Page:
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Species is the smallest grouping of organisms commonly recognized in taxonomy. If a species has multiple populations with significant morphological differences, it may be divided further into subspecies.

Before Charles Darwin proposed his theory of evolution, it was believed that species were "fixed", meaning that they don't change, hybridize, or diverge into separate species.[1] However, it is now believed that the created kinds in the Genesis account of creation encompass families or orders.[2] Thus, speciation is consistent with creationism.

The species is the second part of an organism's scientific (Latin) name.

For some fungi, different stages of their life cycle used to be classified as separate species. In 2011, the International Botanical Congress decided to end this practice, with the change going into effect in 2013.[3]

Criteria for distinct species

A species is defined as a population that lacks gene flow with other populations.[4] There are three separate criteria commonly used by scientists to determine if species are distinct:[4]

  1. The Biological Species Concept: Species are separate if they are reproductively isolated, meaning they cannot or do not interbreed. They are also isolated if they produce offspring that are not viable or fertile.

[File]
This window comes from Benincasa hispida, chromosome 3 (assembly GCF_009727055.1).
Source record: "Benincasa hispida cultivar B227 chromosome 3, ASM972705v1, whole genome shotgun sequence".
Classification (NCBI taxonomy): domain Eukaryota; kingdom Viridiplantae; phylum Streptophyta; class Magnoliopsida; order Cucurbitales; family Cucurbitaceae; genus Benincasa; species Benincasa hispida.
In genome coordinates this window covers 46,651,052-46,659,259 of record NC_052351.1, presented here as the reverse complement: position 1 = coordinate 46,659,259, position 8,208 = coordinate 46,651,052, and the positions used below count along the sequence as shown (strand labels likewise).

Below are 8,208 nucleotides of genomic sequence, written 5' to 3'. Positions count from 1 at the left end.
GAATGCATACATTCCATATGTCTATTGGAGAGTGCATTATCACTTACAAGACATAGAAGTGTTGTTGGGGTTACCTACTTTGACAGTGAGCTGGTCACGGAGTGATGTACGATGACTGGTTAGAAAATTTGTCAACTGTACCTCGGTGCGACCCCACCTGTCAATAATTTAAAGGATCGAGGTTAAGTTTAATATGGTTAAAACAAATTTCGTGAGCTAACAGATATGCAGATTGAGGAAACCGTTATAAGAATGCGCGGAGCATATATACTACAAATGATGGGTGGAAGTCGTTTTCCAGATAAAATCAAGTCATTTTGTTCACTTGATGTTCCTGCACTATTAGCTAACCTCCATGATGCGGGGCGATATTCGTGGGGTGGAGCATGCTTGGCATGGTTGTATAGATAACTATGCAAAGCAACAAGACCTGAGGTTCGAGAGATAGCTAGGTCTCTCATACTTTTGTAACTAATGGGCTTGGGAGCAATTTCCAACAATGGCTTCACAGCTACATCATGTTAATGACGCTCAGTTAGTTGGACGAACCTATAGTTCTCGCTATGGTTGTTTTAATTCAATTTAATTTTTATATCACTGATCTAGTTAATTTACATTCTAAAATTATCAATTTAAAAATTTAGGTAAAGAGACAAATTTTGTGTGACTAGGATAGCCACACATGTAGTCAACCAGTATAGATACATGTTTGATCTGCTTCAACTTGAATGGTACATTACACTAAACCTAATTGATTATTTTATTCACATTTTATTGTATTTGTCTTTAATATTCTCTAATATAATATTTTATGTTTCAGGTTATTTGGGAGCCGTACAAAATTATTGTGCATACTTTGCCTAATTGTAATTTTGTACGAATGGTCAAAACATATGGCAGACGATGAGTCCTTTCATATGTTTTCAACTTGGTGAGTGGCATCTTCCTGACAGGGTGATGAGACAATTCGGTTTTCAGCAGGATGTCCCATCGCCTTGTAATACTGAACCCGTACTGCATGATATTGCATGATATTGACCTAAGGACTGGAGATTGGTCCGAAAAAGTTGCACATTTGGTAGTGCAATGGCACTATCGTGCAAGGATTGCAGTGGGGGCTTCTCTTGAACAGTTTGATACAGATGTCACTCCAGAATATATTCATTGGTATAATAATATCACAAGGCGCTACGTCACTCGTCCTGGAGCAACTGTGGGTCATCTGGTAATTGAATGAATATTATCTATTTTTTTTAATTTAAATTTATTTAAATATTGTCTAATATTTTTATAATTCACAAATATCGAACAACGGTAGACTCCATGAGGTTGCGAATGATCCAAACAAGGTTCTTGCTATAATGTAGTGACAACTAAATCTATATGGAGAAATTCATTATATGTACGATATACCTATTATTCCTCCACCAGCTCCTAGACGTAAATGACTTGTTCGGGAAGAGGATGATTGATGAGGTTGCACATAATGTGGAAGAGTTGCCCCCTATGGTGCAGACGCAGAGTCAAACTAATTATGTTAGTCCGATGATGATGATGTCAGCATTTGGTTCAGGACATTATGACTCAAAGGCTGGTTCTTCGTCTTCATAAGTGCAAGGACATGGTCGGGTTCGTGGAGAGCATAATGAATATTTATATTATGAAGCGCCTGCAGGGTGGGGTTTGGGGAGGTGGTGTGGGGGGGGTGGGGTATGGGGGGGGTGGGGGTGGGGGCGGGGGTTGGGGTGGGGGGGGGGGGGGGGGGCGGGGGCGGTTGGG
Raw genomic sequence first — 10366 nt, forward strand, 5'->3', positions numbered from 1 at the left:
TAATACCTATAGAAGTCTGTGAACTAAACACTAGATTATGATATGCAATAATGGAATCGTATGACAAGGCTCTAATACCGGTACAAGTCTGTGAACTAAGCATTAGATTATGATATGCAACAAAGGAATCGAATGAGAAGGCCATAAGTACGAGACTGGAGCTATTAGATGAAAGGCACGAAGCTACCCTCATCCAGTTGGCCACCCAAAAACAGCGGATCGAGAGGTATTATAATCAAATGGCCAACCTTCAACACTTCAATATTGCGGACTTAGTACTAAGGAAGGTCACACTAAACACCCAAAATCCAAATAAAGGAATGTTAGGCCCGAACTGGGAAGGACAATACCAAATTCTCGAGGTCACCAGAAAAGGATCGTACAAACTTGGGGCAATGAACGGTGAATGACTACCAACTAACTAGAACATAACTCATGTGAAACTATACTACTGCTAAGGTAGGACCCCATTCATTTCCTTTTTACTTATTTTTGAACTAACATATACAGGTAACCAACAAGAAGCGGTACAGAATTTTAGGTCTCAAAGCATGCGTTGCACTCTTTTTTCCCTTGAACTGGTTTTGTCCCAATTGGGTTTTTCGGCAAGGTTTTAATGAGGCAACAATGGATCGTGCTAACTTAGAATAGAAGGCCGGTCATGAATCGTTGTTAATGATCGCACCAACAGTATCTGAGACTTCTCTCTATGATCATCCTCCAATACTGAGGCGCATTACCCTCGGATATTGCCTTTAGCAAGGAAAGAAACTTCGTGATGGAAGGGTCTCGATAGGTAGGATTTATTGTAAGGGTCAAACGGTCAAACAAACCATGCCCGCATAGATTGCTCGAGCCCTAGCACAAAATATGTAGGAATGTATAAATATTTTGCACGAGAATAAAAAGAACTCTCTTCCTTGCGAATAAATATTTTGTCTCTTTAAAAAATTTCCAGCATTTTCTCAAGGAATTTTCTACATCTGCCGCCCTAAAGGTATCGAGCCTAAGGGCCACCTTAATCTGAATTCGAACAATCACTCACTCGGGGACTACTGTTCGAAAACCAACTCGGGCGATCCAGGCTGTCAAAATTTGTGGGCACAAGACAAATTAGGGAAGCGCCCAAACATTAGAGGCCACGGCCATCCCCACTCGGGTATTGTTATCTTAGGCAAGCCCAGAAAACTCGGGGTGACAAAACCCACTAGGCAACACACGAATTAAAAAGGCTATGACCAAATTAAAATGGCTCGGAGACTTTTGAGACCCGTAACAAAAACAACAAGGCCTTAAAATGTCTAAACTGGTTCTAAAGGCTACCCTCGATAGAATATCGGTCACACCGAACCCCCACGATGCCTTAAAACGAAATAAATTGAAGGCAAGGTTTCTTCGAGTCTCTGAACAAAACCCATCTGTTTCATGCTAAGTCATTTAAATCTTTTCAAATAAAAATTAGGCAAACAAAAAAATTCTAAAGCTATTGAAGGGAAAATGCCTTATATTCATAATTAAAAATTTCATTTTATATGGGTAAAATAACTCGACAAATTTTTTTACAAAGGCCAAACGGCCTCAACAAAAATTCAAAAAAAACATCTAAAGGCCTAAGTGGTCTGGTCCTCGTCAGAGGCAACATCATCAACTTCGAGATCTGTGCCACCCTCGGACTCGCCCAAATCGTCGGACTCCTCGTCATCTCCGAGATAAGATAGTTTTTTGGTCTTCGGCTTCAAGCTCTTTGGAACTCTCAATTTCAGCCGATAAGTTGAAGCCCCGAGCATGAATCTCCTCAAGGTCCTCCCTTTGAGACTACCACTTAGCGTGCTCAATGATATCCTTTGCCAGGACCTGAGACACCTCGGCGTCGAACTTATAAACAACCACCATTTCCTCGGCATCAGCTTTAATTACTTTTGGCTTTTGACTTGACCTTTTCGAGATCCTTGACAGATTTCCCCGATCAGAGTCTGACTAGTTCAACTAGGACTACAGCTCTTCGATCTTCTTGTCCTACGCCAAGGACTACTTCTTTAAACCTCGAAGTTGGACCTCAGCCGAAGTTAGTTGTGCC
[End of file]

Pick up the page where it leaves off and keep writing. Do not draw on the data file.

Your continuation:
2. The Morphospecies Concept: Species are separate if they differ in "size, shape, or other morphological features".[4] This criterion is used if reproductive isolation cannot be determined, as for fossils, but it is still based on the assumption that reproductively isolated species will have different phenotypes. Also, there are no objective standards for which features should be used or to what degree they should differ.
  3. Phylogenetic Species: Each tip on a phylogenetic tree is a distinct species. However, not all phylogenies are determined in the same way. This criterion would also lead to the identification of many more species than the other two.

Although the term "species" is defined by reproductive isolation, this standard is not always used in practice.


Main article: Speciation

There are two main modes by which a species can diverge into two or more species.

Allopatric speciation occurs when two populations of one species are isolated geographically. The two populations can differ due to pre-existing differences in gene ratios.[5] Over time, more differences in gene ratios and traits can develop due to random mutations and differences in natural selection pressures.[5]

Sympatric speciation occurs without geographic isolation. An example is when plants gain sets of chromosomes.[5]


  1. Mader, Sylvia S. (2007). Biology, Ninth Edition. New York, NY: McGraw-Hill. p. 283. ISBN 0-07-325839-3. 
  2. Bodie Hodge and Dr. Georgia Purdom (April 16, 2013). "What Are “Kinds” in Genesis?". The New Answers Book 3. Answers in Genesis. Retrieved 22 August 2018. 
  3. Hawksworth, D. L. (2011). "A new dawn for the naming of fungi: impacts of decisions made in Melbourne in July 2011 on the future publication and regulation of fungal names". MycoKeys. 1: 7–20.
  4. 4.0 4.1 4.2 Freeman, Scott (2002). Biological Science: Instructor's Edition. Upper Saddle River, NJ: Prentice Hall. p. 450-451. ISBN 0-13-009338-6. 
  5. 5.0 5.1 5.2 Mader, p. 312